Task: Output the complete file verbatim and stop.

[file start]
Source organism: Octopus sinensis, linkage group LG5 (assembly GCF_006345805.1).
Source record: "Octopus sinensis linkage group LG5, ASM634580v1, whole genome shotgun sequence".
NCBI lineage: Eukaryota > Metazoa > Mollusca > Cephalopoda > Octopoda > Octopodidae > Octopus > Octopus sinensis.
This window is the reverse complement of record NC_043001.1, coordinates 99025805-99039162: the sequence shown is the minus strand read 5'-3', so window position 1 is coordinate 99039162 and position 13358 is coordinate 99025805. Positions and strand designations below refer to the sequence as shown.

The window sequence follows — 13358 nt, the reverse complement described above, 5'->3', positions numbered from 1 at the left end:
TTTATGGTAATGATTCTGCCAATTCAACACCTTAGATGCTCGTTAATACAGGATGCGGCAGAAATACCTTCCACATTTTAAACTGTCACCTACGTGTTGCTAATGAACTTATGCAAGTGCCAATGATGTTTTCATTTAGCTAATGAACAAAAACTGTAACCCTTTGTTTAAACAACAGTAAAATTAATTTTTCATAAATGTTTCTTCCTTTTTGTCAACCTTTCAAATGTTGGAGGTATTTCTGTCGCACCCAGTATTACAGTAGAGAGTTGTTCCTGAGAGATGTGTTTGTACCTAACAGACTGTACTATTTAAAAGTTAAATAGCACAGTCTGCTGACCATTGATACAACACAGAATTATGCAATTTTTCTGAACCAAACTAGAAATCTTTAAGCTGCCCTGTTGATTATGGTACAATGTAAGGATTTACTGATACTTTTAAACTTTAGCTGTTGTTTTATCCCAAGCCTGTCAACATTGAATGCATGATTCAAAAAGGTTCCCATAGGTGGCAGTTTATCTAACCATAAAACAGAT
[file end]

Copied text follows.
Source organism: Octopus sinensis, linkage group LG5 (assembly GCF_006345805.1).
Source record: "Octopus sinensis linkage group LG5, ASM634580v1, whole genome shotgun sequence".
NCBI lineage: Eukaryota > Metazoa > Mollusca > Cephalopoda > Octopoda > Octopodidae > Octopus > Octopus sinensis.
This window is the reverse complement of record NC_043001.1, coordinates 99025805-99039162: the sequence shown is the minus strand read 5'-3', so window position 1 is coordinate 99039162 and position 13358 is coordinate 99025805. Positions and strand designations below refer to the sequence as shown.

The window sequence follows — 13358 nt, the reverse complement described above, 5'->3', positions numbered from 1 at the left end:
TTTATGGTAATGATTCTGCCAATTCAACACCTTAGATGCTCGTTAATACAGGATGCGGCAGAAATACCTTCCACATTTTAAACTGTCACCTACGTGTTGCTAATGAACTTATGCAAGTGCCAATGATGTTTTCATTTAGCTAATGAACAAAAACTGTAACCCTTTGTTTAAACAACAGTAAAATTAATTTTTCATAAATGTTTCTTCCTTTTTGTCAACCTTTCAAATGTTGGAGGTATTTCTGTCGCACCCAGTATTACAGTAGAGAGTTGTTCCTGAGAGATGTGTTTGTACCTAACAGACTGTACTATTTAAAAGTTAAATAGCACAGTCTGCTGACCATTGATACAACACAGAATTATGCAATTTTTCTGAACCAAACTAGAAATCTTTAAGCTGCCCTGTTGATTATGGTACAATGTAAGGATTTACTGATACTTTTAAACTTTAGCTGTTGTTTTATCCCAAGCCTGTCAACATTGAATGCATGATTCAAAAAGGTTCCCATAGGTGGCAGTTTATCTAACCATAAAACAGAT